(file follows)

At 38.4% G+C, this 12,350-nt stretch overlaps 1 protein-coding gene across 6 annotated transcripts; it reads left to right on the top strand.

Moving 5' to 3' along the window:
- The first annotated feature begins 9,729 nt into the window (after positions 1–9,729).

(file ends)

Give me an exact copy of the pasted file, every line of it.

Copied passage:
At 38.4% G+C, this 12,350-nt stretch overlaps 1 protein-coding gene across 6 annotated transcripts; it reads left to right on the top strand.

Moving 5' to 3' along the window:
- The first annotated feature begins 9,729 nt into the window (after positions 1–9,729).